RARE BOOK GUIDE - THE RUNNERS, THE RIDERS & THE ODDS
26 May 2008
House Calls 4
Buying 100,000 books is a very risky business. Unless the books are joke cheap or studded with rare and expensive items it will take a long while to get the money back. Even if the books are purchased very reasonably much time and money can be expended removing them, transporting and storing them etc., In the case of the Chicken Farm we spent well over £1000 just on boxes and several times that on labour and lorries. Packing was done by a merry crowd of afternoon persons from nearby Cambridge. Not so merry were the heirs who felt that their life had been tainted by old books - the parents had been so absorbed in them that they had little time for family life or anything much else. Certainly they knew how to overprice the books. Even though many had been priced at least a decade earlier prices needed halving just to have a chance of selling.
They had done bookfairs but sold very little; at one fair they sold a comparatively large lot of books and were so dismayed by this they never did another bookfair. The stock had been sitting there a long while - this was evidenced by the accumulation of dust on top of the boxes spotted by a canny local dealer friend who I had sent along to check whether such a vast collection was worth a punt. It was a good and useful collection. Best thing in there? A decent Doyle rarity 'Dreamland and Ghostland' a Cranach press Duineser Elegien (signed as always by Vita and her brother) a near fine true first 'Black Beauty' and a small box of 18th century bookseller's catalogues -then much prized.
Celebrities? Usually you don't meet the great person but deal with an aide or a gopher. Here are a few droppable names- Lord Annan, Lord Longford, Jimmy Page (offer refused but a fantastic house) Simon Callow, Anthony Quayle, David Puttnam, Charles Saatchi (actually putting books in rather than taking them out) Joanna Lumley (her Booker books, that's her above -she even helped pack the boxes) Jonathan Miller and V.S. Naipaul. Jonathan Ross sent a bunch of books down to the shop in a taxi and myself and Martin Stone visited the mountain fastness of Oscar winning star Luise Rainer in Switzerland to buy books from her fascinating collection. Although pushing ninety she was a fast and rather careless driver on the perilous mountain roads and also struck a pretty hard deal.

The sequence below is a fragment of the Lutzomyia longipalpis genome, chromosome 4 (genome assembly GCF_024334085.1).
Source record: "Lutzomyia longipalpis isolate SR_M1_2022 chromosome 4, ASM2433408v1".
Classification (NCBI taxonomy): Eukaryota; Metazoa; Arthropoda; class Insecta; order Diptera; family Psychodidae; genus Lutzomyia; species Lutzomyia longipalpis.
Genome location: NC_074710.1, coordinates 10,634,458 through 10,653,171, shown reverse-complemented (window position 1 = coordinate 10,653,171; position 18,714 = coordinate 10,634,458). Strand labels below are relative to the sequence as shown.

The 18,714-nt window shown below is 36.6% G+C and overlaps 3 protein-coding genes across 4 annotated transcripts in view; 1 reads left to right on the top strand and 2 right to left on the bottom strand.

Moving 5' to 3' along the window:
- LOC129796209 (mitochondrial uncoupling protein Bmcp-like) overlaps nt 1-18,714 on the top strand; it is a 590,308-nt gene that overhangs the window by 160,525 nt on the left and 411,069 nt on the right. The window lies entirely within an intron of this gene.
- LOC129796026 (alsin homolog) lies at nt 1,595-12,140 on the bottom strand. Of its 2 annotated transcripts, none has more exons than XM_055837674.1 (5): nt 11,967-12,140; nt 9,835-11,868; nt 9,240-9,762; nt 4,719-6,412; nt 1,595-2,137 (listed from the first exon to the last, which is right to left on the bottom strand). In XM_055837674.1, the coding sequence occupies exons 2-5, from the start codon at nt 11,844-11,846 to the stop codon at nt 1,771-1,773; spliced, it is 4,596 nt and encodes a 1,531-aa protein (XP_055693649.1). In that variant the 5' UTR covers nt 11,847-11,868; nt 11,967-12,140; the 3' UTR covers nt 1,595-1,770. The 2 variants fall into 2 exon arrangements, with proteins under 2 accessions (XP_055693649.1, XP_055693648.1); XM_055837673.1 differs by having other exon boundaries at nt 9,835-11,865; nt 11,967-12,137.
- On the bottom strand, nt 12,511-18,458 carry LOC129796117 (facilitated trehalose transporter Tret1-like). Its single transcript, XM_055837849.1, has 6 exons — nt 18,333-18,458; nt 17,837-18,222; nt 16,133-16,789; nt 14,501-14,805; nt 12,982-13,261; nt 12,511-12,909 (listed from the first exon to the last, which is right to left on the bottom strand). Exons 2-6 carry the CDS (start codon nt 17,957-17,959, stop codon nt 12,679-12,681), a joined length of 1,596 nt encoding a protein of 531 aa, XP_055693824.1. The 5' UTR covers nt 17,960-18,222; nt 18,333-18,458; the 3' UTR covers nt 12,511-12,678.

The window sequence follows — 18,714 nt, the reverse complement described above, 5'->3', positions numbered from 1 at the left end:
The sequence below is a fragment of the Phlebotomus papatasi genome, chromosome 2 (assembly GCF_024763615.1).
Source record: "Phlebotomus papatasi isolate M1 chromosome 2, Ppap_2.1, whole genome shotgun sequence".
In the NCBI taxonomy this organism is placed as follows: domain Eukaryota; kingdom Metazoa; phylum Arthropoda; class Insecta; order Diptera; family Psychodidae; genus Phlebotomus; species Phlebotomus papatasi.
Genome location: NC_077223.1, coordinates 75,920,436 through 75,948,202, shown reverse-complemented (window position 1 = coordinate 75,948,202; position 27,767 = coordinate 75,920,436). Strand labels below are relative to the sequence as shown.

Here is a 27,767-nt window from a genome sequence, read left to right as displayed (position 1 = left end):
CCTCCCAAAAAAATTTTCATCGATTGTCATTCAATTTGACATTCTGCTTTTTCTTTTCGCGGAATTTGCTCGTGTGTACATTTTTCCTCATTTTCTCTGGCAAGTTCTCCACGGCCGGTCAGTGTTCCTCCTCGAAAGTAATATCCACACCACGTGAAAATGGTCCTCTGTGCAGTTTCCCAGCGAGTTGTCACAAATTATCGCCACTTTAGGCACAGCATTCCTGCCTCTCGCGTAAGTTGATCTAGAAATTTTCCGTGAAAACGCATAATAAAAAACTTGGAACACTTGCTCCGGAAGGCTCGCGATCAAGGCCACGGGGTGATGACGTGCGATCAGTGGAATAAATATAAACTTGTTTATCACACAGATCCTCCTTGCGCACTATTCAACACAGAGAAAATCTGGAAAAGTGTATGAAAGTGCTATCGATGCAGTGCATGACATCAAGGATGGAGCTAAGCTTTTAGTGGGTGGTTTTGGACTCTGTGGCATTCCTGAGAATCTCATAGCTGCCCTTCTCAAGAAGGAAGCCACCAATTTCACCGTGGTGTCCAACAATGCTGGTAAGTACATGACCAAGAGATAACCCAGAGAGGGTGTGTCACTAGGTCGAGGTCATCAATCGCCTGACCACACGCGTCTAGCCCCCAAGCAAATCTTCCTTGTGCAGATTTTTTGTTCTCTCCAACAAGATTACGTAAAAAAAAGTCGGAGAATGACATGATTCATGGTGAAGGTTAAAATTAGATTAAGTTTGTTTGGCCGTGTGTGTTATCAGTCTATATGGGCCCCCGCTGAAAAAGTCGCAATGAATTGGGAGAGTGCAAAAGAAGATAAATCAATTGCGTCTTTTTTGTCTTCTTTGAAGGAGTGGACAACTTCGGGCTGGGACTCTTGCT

In the case of Naipaul he sold us several signed presentation Paul Theroux novels--'Sunrise with Sea Monsters' (1985) was inscribed thus -‘For Vidia. To mark twenty years of friendship—if you only knew how your good influence has kept me on the straight and narrow. With love, Paul.’ These caused a significant literary rift and even occasioned a book by the prolific Theroux ('Sir Vidia's Shadow'.) The two are seen above in happier times. As I recall selling them was not a problem for Naipaul - VSN or his wife said something along the lines of 'Paul will send us some more if we need them...' Naipaul, who arranged the deal by fax, was a charming man with that glowing self confidence often found in acclaimed writers. He showed me some treasures that he wasn't selling like a signed 'Caledonia' by his friend Anthony Powell--the Burra illustrated squib bound in tartan and worth a few grand. He also showed me a room full of duplicates of his books in many languages which for some reason I didn't buy. He also told me he had signed 20,000 copies of 'A Turn in the South' for Franklin Mint for £1 each. He did them, signing the sheets, over 2 weeks sitting at the dining room table every morning listening to classical music. Good money in 1988. At present 30 copies sit on the net priced from £18 to £120 (the much respected 'Flatsigned' dealer as always with the greediest price.) Many of the books from his library I have catalogued as 'from the library of V. S. Naipaul with his characteristic signed monogram.' I have forgotten what this looked like and can only hope that I laid down a few. The faxes faded away...
We were brought into Page's magnificent Burges mansion off High Street Kensington by an Art Nouveau restorer - a friend of the great guitarist. A very desirable bunch of myth and legend books with a good admixture of occult and esoteric books. Some of it was stock left over from his occult bookshop 'Phoenix' which had flourished 10 years earlier off Kensington Church Street. It was a basement lumber room full of old guitars , presents from fans and LPs. Our offer was phoned to Jimmy at Muscle Shoals, Alabama where he was 'laying down some tracks.' It was, as I had expected, roundly rejected as were a couple more dealers offers and the books were later catalogued by an ex employee of the magick bookshop. A wise old dealer once told me that if one in 3 of your offers weren't being turned down you were paying too much...
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